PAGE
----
Car customizers are always looking for new ideas and concepts to incorporate into their rides. Here are five trends that you will see more of in 2023.
Taking a car and adding some custom touches and modifications is both a skill and an art. While at the last show of the season for the Goodguys Rod and Custom Association in Scottsdale, Ariz., in late November, I saw plenty of sweet rides. With over 3,000 vehicles on display, there was plenty of chrome, paint, and technology on display.
Here are five custom classic car trends that I spotted and that you might enjoy and expect to see more of in 2023.
After a windshield or back glass is installed on an older car, traditionally a piece of metal trim is placed over the edges to cover the gap in the glass. Modern cars now use flush-mounted glass and eliminate the need for trim pieces. More car customizers are adopting this look.
If a car has had any modification to the roof line, often the glass has to be cut or altered as well. By flush-mounting the glass, the need for new custom one-off trim pieces is eliminated.
Even when a stock trim piece could be used, the flush-mounted glass offers an aerodynamic and sleek look without a bump from the metal trim. This also helps the paint on the car flow without any break or interruption.
Painted Carbon Fiber
Plenty of car pieces are now available in carbon fiber. Hoods, spoilers, wings, and even whole car bodies are made of carbon fiber. This allows for a stronger piece with less weight. But rather than flaunting the fact that the body part is carbon fiber, many builders are quietly painting these pieces.
Examples of this can be found all over the high-end custom car space right now. At this year’s SEMA Show, the Ringbrothers debuted a 1969 Camaro that was all carbon fiber but painted white. Top custom shop Kindig-it Design is even mass-producing a custom version of a 1953 Corvette with painted carbon fiber bodies.
By applying paint to the carbon fiber, custom builders are able to get the lightweight and clean body lines they want, without drawing attention to the shiny carbon pieces. This lets the car speak for itself more, and allows for the carbon fiber to be a bit of a surprise when onlookers inspect the car more closely.
Show Me the Engine
After years of builders going to great lengths to hide a car’s engine with engine covers and sheet metal, the engines are now showing up in public exposed. Builders recognize that engines are eye candy and need to be admired and not hidden.
This is especially true for custom vehicles with big engines, and those with multiple old-school carburetors, under the hood. Engine covers were masking these features, which are becoming rarer and rarer as the world turns to tiny motors and electric drivetrains.
The new trend is for all of the engine to be open for viewing. It can be very tricky to keep a clean engine bay in a custom car while showing off the engine, however.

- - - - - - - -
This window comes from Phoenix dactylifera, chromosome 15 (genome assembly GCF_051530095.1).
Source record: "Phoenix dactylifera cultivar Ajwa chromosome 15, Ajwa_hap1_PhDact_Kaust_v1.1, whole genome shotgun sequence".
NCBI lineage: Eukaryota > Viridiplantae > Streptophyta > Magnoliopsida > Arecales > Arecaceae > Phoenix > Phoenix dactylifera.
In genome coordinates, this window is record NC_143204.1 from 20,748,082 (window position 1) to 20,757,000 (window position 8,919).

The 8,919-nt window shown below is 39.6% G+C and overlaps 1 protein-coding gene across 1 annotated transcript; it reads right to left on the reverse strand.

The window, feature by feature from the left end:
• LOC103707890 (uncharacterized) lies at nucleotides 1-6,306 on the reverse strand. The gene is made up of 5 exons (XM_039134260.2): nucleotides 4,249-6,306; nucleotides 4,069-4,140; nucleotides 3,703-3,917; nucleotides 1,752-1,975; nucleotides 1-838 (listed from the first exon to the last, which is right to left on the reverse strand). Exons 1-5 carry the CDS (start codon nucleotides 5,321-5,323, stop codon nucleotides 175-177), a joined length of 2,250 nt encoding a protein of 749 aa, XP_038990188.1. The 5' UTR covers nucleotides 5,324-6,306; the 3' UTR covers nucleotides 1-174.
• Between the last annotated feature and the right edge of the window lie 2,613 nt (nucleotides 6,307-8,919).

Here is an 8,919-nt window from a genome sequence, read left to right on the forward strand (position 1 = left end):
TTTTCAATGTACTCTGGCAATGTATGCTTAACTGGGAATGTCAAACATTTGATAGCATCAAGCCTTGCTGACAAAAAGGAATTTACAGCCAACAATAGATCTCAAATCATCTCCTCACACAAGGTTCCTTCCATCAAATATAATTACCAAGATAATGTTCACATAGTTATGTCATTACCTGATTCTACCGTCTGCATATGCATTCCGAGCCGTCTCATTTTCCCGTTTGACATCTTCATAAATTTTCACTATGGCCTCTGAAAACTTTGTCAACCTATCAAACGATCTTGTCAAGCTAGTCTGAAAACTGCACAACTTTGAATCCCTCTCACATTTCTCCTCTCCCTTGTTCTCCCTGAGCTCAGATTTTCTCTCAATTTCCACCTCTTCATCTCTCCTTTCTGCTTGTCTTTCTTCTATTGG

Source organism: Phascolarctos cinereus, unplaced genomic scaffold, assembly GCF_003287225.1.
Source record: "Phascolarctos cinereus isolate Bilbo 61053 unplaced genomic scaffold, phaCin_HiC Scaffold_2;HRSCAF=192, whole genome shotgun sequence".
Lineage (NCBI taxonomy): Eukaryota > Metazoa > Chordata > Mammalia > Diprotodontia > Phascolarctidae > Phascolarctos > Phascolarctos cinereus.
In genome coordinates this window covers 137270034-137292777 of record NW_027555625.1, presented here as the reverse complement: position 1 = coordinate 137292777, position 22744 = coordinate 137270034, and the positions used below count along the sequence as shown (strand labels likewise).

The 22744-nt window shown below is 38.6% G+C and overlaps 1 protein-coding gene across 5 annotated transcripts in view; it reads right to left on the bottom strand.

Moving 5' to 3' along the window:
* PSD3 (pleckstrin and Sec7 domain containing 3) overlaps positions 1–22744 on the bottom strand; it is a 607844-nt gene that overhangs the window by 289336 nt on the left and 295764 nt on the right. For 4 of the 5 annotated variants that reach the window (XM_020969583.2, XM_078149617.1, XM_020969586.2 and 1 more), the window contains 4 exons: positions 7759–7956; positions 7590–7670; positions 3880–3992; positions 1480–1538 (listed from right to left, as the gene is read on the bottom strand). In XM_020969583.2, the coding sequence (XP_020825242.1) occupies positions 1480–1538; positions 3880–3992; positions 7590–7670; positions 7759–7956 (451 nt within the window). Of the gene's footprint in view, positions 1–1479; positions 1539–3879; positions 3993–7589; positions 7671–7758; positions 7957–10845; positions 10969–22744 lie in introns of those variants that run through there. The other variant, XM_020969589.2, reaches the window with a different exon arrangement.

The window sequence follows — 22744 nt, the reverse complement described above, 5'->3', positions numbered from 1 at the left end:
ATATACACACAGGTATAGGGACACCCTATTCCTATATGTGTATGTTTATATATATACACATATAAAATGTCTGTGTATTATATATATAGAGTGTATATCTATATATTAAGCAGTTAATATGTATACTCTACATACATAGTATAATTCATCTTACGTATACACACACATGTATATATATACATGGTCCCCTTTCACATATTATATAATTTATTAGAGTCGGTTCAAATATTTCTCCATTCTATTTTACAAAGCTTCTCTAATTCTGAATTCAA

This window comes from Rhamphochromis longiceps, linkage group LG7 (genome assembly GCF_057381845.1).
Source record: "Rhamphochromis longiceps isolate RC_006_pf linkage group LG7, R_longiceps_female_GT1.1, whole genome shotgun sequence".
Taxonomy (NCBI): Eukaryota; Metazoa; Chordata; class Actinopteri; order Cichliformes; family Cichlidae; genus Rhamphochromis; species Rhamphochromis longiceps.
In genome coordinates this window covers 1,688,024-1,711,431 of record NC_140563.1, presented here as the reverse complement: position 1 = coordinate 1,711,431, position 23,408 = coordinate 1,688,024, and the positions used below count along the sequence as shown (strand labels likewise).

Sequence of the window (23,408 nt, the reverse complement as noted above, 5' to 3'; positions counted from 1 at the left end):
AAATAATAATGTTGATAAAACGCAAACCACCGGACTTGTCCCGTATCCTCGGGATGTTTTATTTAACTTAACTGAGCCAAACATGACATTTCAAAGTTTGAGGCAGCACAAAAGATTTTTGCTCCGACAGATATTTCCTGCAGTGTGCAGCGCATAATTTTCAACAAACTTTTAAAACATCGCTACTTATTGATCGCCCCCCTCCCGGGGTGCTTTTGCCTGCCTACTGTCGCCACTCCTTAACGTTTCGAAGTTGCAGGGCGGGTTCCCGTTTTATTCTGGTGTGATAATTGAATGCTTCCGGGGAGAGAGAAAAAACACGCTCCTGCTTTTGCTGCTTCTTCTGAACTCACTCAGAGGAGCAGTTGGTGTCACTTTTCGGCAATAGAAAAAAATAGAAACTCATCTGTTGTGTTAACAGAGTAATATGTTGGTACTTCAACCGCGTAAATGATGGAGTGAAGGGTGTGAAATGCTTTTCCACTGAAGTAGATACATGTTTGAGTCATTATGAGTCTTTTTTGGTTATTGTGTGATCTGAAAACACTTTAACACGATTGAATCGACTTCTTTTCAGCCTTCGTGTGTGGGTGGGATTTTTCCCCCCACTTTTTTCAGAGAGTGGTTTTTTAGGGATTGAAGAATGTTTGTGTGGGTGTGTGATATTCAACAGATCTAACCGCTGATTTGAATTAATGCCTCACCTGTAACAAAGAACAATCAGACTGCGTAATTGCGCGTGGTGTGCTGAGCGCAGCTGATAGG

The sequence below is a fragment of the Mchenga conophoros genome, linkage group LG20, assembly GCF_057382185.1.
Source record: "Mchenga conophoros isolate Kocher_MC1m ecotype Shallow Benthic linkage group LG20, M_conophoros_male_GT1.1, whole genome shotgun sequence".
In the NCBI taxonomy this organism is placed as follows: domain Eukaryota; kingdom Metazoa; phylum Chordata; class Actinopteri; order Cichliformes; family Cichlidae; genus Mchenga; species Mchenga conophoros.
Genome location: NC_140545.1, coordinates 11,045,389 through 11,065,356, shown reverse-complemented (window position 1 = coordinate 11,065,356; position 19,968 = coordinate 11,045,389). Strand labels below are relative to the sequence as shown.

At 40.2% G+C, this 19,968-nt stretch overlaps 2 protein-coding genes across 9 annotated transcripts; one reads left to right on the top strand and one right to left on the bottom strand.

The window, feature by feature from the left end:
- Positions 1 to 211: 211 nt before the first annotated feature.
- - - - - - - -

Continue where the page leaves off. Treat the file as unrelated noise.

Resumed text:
It’s still important to hide wiring and make fuel injection mimicking a set of carburetors look good. But, an exposed engine is now back on the build sheet for custom cars.
Don’t stress over that mark, it is supposed to look like that. For years, interior upholsterers were upping their game. They sought out exotic leathers from across the world. They would import leather specifically from Italy, or stress that it was hand-dyed and the cattle were raised on wire-free pastures to avoid scuff marks.
Builders are now acknowledging that people might drive these creations and use “distressed leather” in the car interiors. Now that scuff mark or scar on the leather seat is part of the offering and it is designed to look that way.
The distressed leather is especially on point in vintage rides with a worn, patina look. The two styles just naturally work together.
Belly pans might be hard to see, but they are trending on custom classic cars. Oh, they have been around since hotrods began racing on the salt beds, and are seen everywhere in the automotive world these days.
The belly pan started as a slice of sheet metal that fastened under the car’s chassis to cut down on wind resistance and offer more aerodynamics. Now even NASCAR‘s “next-gen” cup car has a belly pan. Even Toyota’s first Prius debuted with a belly pan to create more fuel efficiency.
By having a belly pan under a custom car, the builder provides a sleeker look and can hide wiring and brake lines easily. Of course, builders can up the game by using carbon fiber in place of sheet metal. But this does mean at car shows, you will have to start propping up even more cars and putting mirrors under them to show off that workmanship.
Custom Classic Car Trends
Funny thing about car customizing trends. Some come and go, some never go away, and some come back into style. Many of these new trends are blatantly stolen from modern car manufacturing. We’ll have to wait and see if these trends have staying power in the custom car universe.